Is this true? Well, not entirely. Consider the role that derivatives played in the current financial meltdown, as outlined by Doug Noland at prudentbear.com:
I am of the opinion that derivatives have played a critical role in the ongoing global crisis. Importantly, the proliferation of derivatives has come to radically distort financial markets. As such, I see derivatives as a very close partner to credit excess. Both work to distort market-pricing mechanisms. It is certainly my contention that derivatives affect risk perceptions and change behavior. In this regard, when discussing derivatives I like to use a flood insurance analogy. Say we have a homeowner who would like to build his dream home along the river. Yet, if this homeowner lacks access to affordable flood insurance, the risk of building is likely to be perceived as too great. If, however, inexpensive flood insurance is readily available, the perceived risk of building on the river is acceptable and building begins.
Now, taking this analogy one step further, let’s say that there has been a very long drought, which has led to a stampede of companies writing flood insurance. Why not? Premiums in this environment are as close as it gets to "free money." Here, insurance only gets cheaper, encouraging more exuberant homeowners to build dream homes on the river. Despite the appearance of prosperity, risk grows for the entire system. Importantly, the proliferation of cheap insurance fosters a change in behavior – encouraging a building boom along the river and the acceptance of greater risk by individual homeowners and the insurance companies. So come the inevitable flood, there will be more homes destroyed, the solvency of the insurance companies will be in jeopardy, and the risk of failure for the entire system will be much greater than if the building boom had never occurred. Importantly, if a few homeowners purchase insurance and build on the river, flood insurance works fine. If everyone builds on the river and there is a flood, there is a big problem.
All the same, a very strong consensus led by Greenspan and Wall Street argues that derivatives reduce risk. I disagree. Derivatives simply shift risk from one party to another. Sure, an individual market participant can use derivatives to transfer risk. But if much of the market moves to transfer risk, there will simply be no one to take the other side of the trade. Entire markets can not hedge themselves. Indeed, for the system, the proliferation of derivatives significantly increases the risk of both market distortions and dislocations.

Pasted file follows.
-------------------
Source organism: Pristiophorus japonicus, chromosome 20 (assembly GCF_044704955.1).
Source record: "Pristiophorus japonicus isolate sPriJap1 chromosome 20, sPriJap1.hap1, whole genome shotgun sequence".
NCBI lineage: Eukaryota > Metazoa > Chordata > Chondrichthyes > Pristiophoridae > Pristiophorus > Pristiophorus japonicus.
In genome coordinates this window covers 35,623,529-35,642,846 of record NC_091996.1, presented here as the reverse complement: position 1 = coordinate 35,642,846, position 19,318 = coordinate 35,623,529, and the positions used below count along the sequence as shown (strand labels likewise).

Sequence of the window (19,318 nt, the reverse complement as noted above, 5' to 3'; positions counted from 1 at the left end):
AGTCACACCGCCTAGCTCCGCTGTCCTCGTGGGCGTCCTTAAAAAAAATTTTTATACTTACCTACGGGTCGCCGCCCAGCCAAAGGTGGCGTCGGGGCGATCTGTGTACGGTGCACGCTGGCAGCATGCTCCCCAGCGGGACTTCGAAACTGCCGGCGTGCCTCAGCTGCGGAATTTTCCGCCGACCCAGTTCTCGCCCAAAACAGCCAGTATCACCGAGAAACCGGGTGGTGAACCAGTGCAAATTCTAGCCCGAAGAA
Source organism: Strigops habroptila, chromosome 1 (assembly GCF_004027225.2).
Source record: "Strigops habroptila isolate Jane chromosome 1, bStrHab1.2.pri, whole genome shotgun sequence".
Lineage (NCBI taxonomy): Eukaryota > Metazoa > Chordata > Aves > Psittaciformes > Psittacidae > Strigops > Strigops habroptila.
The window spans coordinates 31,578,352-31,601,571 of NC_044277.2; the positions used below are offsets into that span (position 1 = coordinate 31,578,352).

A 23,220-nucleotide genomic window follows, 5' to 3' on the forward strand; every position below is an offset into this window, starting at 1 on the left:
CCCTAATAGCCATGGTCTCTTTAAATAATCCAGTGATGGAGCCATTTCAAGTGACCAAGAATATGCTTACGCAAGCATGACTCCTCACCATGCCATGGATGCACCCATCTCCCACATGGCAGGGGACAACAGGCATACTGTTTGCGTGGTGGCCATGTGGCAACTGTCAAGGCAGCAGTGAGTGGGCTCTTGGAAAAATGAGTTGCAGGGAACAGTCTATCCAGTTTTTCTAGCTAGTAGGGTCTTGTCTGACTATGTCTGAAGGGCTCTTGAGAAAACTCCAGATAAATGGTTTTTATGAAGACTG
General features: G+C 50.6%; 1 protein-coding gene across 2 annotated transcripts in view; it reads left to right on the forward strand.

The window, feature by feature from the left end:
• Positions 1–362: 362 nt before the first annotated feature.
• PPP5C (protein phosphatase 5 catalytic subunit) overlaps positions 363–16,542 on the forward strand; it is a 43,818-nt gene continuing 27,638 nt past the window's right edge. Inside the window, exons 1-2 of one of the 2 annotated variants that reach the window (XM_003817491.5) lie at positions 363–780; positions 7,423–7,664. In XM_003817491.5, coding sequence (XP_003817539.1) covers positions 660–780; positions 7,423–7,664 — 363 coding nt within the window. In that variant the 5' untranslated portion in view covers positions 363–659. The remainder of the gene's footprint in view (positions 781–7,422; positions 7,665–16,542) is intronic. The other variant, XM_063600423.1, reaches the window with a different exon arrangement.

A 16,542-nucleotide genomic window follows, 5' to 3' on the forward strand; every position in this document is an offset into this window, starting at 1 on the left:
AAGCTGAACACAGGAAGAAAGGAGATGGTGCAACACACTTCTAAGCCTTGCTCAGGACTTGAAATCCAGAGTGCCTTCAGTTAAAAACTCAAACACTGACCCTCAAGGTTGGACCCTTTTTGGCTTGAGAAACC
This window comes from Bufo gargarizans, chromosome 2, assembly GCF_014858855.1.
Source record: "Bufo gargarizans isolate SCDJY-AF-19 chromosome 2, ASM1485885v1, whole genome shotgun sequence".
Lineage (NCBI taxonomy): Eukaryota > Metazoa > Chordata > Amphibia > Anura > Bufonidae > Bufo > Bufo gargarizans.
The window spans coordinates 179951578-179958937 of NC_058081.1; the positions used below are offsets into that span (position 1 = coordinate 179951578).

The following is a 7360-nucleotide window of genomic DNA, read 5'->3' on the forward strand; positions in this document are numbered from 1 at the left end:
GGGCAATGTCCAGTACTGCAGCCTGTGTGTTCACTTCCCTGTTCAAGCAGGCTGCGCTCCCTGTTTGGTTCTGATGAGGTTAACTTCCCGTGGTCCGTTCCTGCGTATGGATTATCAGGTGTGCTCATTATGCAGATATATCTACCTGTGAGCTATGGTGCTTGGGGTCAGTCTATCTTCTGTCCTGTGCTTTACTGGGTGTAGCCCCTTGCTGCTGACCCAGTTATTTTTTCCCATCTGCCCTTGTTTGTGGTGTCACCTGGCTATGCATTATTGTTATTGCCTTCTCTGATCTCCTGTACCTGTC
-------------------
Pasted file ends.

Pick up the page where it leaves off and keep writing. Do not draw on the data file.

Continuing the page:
Noland’s analysis pretty much hits the nail on the head, but I think that nail could be driven in even further. Derivatives are often seen as a form of insurance. That’s what the whole notion of a hedge fund is all about. Investors are “hedging” their speculative bets, with the underlying idea that, if their investments turn sour, they’ll still get something out of it. Yet this is plainly irrational behavior. The economist Frank Knight distinguished between risk and uncertainty. Risk, Knight contended, is something calculable. For example, mortality is something that is fairly steady over time. Therefore, there is a calculable risk that an individual will die in a given year, and based on that calculable risk, a company can provide life insurance and still expect to make a profit. Speculative investments do not, on the other hand, involve calculable risks. They are, as Knight would say, uncertain. Hence, it is irrational to try to “insure” investments. For the reasons given by Noland, they can’t be insured.
Where is the market failure in all of this? Well, it’s quite simple: derivatives are a market phenomenon. They are the product of freely acting market participants. They prove, once and for all, that the market is no guarantee of rational behavior. Whenever the effects of irrational behavior are (1) not felt immediately and (2) profitable in the short-run, human beings will tend to behave irrationally. The question then is: should the government have intervened to stop or limit this irrational behavior, particularly the large consequences it has had over society at large?